“That plant went there because [Toyota Motor President] Akio Toyoda was a Boy Scout who went [to Alabama] when he was a kid,” says Frye. Toyoda has confirmed that story, noting it was his first extended trip away from Japan.
The state’s distribution of megasites noticeably excludes many of the regions west of the Piedmont Crescent, the heavily urbanized Interstate 85 corridor. Topography is the reason.
“If you’re talking about a thousand acres, a good chunk of which is to be developed for an industrial building, you’re simply limited by the scarcity of large, flat tracts of land,” Chung says. “Blowing the tops off mountains requires a huge resource of investments. That’s why when you get west of Interstate 77, you’re limited in what you can do.”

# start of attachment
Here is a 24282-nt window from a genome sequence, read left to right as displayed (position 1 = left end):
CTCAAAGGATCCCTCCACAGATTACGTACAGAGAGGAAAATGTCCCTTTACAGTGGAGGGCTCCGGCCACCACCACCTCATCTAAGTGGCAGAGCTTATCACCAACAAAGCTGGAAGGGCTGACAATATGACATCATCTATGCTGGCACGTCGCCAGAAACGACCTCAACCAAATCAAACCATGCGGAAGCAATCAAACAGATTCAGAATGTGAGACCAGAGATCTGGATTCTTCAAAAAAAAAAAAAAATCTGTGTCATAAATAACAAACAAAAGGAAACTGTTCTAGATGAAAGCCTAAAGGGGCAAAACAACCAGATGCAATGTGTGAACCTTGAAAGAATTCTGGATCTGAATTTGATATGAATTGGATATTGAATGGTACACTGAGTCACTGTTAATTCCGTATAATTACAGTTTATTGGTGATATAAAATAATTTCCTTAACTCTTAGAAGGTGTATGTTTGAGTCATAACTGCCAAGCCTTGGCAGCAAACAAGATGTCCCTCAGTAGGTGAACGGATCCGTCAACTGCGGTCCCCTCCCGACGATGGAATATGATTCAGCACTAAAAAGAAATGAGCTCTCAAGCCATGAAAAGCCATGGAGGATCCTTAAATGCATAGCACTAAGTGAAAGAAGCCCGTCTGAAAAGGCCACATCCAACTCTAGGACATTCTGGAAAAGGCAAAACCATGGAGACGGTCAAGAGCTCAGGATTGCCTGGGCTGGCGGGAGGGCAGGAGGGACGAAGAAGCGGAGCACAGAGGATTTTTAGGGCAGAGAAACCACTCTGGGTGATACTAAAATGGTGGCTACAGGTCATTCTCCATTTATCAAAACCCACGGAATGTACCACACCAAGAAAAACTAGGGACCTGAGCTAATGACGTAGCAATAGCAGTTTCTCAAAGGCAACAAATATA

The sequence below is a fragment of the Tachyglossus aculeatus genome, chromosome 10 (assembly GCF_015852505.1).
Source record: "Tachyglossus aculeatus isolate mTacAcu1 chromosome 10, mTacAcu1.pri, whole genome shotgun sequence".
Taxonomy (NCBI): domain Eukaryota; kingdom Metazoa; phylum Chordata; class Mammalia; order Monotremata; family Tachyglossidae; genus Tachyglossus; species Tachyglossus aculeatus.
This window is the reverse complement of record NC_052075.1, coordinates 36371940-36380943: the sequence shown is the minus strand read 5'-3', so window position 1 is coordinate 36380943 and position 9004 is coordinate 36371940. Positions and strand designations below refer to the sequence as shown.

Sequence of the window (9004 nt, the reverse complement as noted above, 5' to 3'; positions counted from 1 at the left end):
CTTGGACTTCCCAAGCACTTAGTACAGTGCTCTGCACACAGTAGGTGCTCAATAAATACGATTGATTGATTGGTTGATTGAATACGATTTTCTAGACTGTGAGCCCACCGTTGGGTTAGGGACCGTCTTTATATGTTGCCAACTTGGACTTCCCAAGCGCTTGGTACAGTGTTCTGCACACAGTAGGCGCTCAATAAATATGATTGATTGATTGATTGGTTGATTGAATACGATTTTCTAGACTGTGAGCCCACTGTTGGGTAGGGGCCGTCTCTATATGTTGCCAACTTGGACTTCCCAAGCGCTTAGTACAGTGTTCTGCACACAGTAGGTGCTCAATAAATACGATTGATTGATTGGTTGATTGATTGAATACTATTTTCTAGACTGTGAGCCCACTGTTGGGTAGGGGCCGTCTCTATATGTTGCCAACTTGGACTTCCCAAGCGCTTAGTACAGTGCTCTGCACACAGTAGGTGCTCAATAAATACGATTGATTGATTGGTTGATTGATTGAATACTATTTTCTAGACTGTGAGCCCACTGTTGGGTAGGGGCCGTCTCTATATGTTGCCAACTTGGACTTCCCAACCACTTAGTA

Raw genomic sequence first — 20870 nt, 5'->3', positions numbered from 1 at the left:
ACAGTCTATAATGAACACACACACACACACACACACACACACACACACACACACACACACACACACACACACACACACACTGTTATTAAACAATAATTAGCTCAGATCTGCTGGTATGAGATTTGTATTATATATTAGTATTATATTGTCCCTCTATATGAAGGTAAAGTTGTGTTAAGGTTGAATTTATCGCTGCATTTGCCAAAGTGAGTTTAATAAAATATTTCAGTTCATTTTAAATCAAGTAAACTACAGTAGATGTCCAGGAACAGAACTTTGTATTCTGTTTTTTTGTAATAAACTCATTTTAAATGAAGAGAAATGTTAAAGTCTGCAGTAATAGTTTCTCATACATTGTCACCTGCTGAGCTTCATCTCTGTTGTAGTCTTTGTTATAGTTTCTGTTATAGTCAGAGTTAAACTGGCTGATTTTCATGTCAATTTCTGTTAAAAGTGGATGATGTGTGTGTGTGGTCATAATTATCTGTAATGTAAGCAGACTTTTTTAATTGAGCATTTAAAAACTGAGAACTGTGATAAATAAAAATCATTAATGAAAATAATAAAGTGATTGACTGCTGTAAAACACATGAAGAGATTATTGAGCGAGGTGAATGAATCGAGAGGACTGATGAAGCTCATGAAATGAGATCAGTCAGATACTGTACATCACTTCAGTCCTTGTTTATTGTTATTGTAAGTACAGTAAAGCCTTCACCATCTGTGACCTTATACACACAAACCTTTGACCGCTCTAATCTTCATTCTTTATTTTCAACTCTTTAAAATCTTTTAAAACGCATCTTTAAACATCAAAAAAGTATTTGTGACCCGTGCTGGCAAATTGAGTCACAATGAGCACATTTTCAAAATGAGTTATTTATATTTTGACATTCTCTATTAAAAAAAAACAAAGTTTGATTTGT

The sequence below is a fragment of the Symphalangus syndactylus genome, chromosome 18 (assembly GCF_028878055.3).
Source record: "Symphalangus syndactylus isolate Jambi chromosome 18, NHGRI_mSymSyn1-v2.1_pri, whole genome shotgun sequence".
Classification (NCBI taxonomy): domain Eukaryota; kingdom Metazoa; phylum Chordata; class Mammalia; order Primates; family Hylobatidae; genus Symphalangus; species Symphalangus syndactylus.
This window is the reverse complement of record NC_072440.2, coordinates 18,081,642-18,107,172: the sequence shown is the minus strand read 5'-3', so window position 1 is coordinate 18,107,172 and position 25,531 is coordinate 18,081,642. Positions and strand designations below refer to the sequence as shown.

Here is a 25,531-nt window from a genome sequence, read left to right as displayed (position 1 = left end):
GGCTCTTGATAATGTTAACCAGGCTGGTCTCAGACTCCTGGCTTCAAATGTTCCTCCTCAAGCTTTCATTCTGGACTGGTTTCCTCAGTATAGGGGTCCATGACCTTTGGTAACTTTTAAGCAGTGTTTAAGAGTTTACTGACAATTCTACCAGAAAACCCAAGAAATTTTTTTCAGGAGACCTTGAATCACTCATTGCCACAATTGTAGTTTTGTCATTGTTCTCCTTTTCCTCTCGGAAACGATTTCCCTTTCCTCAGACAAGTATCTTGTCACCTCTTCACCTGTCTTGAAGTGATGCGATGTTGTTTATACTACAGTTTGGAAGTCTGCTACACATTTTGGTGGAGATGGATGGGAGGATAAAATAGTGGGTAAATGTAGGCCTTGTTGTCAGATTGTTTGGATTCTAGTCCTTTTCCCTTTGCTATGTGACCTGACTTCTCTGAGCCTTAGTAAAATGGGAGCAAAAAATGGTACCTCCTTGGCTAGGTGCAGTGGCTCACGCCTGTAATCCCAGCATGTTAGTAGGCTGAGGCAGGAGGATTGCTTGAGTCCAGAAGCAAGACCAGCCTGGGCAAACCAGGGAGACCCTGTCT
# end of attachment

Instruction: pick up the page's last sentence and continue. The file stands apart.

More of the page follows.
That factor doesn’t altogether zap major economic development developments, he adds. “Look at what Pratt & Whitney is doing in Asheville,” he says. Later this year, the Connecticut-based aerospace manufacturer expects to open a $650 million, 1.2 million-square-foot-plant on a 100-acre tract in Buncombe County. The company, which is owned by Raytheon Technologies, didn’t require more land.
As for megasites, Chung says North Carolina’s success in landing the Toyota battery plant bodes well for the future.
“We’ve seen probably no less than a dozen and half of these deals, all thousand-plus jobs with billion-dollar-plus investments, cross our desks in the past couple of years, and we don’t see any signs of that letting up. Every one is potentially an opportunity for one of the state’s megasites.” With one caveat.
“Each company has a unique set of requirements,” he adds. “You want to have more dogs in the hunt if possible.” ■